In 1960, Maria Bueno made a triumphant return to Wimbledon and retained her title when she beat South Africa’s Sandra Reynolds 8-6 6-0 in the final.
By now a major celebrity, Maria was in great demand, particularly socially.
She gained a certain reputation for making entrances when she arrived late for the International Club dinner and upstaged His Royal Highness Duke of Edinburgh, beside whom she had been seated as guests of honour.
The First Doubles Grand Slam
Despite singles losses in Australia (due to cramps in the excessive heat), Paris and the US (after the final was postponed nearly a week by Hurricane Donna), she went on to win the Grand Slam in doubles, capturing the titles in Australia, France, Wimbledon and Forest Hills with different partners – Christine Truman at Kooyong and Darlene Hard at Roland Garros, Wimbledon and Forest Hills.
It was the turn of her country to go mad. They issued a special air mail stamp bearing the words ‘campeonato mundial de tenis feminino’.
On her return home she was crowned with a tiara, seated next to Brazil’s President Juscelino Kubitschek in a helicopter and taken on a triumphant flight a few yards above the heads of a crowd of several hundreds of thousands of frantically cheering partisans.
The Jockey Club gave her a car, the Tiete Club two magnificent leather bound scrap books filled with newspaper cuttings of her exploits and they also erected a 60 feet statue of her near the entrance.
She was taken for a ‘ticker tape’ drive through the streets and they planned to rename the road in which she lived ‘Avenida Maria Esther Bueno’ until they discovered a law which forbids this until the person is dead.
The Queen of Fashion
Maria first attracted the attention of Ted Tinling, the couturier who dressed all the stars at that time, in Paris on her first trip to Europe in 1958. He described her as ‘his greatest challenge. So compelling was the Latin magnetism that failure could not come from her. If we did not succeed together : No alibis – it would be my fault entirely.’
It seems Ted was set to clothe Maria at Wimbledon but when he arrived he discovered she was going to wear clothing from the same company as used by Althea Gibson.
A row apparently ensued at the exclusive Lady Crossfield’s garden party on the eve of Wimbledon but all was resolved and a successful association began that was to last a decade.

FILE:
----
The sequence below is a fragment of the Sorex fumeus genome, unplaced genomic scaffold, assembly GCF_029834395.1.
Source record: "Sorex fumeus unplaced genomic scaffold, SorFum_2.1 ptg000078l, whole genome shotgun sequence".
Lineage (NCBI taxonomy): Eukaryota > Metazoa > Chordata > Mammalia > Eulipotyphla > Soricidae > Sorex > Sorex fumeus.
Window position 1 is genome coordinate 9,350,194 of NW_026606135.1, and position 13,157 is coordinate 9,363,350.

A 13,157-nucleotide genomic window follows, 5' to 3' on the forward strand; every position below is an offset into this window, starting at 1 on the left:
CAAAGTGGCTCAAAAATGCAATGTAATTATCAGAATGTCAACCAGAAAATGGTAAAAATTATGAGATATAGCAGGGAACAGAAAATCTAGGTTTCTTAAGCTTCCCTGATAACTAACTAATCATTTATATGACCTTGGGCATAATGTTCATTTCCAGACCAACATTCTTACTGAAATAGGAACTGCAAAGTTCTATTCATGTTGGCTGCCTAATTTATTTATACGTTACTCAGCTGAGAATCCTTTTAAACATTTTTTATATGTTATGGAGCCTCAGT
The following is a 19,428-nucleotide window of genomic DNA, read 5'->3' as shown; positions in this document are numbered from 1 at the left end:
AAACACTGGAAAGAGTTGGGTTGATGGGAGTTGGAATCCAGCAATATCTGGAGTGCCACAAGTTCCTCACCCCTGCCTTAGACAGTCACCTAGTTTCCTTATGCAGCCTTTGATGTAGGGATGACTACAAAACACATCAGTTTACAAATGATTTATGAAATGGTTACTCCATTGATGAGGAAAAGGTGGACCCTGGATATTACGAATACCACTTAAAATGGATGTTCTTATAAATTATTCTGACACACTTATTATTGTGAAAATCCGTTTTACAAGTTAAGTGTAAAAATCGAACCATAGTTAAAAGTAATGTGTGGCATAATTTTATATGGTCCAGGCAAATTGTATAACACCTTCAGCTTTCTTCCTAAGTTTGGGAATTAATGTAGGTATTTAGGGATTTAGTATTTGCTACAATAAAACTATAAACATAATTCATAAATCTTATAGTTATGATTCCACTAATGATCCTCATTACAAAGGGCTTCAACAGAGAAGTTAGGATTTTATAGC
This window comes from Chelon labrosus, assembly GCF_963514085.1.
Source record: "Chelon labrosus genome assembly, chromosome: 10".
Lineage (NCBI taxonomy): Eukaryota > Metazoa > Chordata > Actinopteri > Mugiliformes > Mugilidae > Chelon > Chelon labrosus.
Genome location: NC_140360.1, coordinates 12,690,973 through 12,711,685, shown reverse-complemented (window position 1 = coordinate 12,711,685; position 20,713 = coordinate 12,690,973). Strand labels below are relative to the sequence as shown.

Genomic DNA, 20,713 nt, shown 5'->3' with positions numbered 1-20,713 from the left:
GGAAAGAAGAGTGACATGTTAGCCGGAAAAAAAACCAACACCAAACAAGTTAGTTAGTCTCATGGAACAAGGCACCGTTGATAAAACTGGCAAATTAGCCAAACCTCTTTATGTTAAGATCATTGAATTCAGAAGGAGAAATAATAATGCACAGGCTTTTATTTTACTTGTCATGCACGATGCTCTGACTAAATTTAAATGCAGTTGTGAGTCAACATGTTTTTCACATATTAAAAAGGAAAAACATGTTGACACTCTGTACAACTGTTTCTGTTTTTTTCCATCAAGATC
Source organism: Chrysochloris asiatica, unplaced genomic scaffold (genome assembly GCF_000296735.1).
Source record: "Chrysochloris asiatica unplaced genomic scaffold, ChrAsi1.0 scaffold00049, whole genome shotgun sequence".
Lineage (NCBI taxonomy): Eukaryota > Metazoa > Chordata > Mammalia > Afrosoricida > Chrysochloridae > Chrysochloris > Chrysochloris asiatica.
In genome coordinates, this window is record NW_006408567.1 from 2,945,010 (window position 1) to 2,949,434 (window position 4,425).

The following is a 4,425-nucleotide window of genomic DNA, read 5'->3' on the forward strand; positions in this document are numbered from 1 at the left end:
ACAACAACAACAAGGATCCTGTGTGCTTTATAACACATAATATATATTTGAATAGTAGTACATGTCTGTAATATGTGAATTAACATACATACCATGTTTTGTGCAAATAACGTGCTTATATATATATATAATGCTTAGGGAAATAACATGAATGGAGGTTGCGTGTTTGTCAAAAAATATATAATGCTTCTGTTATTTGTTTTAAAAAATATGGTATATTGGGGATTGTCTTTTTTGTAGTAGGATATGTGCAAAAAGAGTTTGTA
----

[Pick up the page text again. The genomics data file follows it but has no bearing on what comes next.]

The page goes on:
Always somewhat controversial, Maria and her dresses were trend-setters in the world of fashion.
The introduction of shocking Italian Pink caused another stir when it appeared at Wimbledon in 1962 in the lining of Maria’s all-white dress, a shocking contrast to the grey day under which her semi-final against Vera Sukova was played on the Centre Court.
The crowd gasped as Maria served, offering a brief and tantalising glimpse of the new colour.
Only when she changed ends and served again did those on the far side understand what had caused the amusement.
Sadly, Maria lost the match and a controversy arose over the distractions created by fashion.
John Barrett describes in his book 100 Wimbledon Championships:- “Shown off to perfection in some stunning Tinling creations, Maria captivated the knowledgeable Wimbledon crowd until, towards the end of her reign, she appeared on Court No 1 wearing, beneath another pretty white dress, a pair of pants in navy blue with turquoise panels that matched the coloured panels of her under-skirt.
“To the unpracticed eyes of certain enraged committee members it appeared Tinling had deliberately chosen the club colours of green and mauve to adorn the most shapely bottom in The Championships.”
The next year, Wimbledon introduced a stricter predominantly white clothing rule.
Sadly, not everything was to go smoothly for Maria.
At the height of her career she was troubled by illness and injury.
In 1961 she arrived in Paris feverish and feeling tired. The trouble was not immediately diagnosed and she was allowed to go on exercising for a couple of hours a day.
Her condition worsened, the illness turned out to be hepatitis and upon her return home to Brazil she was confined to bed for eight months, during which her weight dropped by 24 lbs.
Already slender, she sank below eight stones and looked just skin and bone.
Her recovery was to prove slow but nevertheless certain and by February 1962, Maria had her sights set, once again,on Wimbledon.
It was an anxious and worrying time for her as she struggled to regain her fitness and form.
Major titles were to prove elusive that year, with Maria losing to Margaret Smith in the Italian finals after a thrilling match that showed her to be capable of her best, then falling to the clever Czech housewife, Vera Sukova at Wimbledon and again to Margaret at Forest Hills, both at the semi-final stages.
Back to winning ways
A year later, however, Maria won again at Forest Hills, beating Margaret 7-5 6-4 to prove she really was back at her very best.
In both 1962 and 1963 she finished second in the world top ten ranking behind only Margaret Smith.
1964 was a procession of triumph, with the Wimbledon and American singles titles offsetting a loss to Margaret in the French final and in December she was rewarded with the world’s number one ranking again, a status she had not enjoyed since 1959 and 1960.
That 1964 final was the high point of Maria’s career.
Not only had she overcome a terribly debilitating illness but she had produced one of the best, if not the very best, performance of her life against her most worthiest of opponents.
The match has since become a Wimbledon classic.
And it was truly a personal triumph.For more > More Triumph and Darkness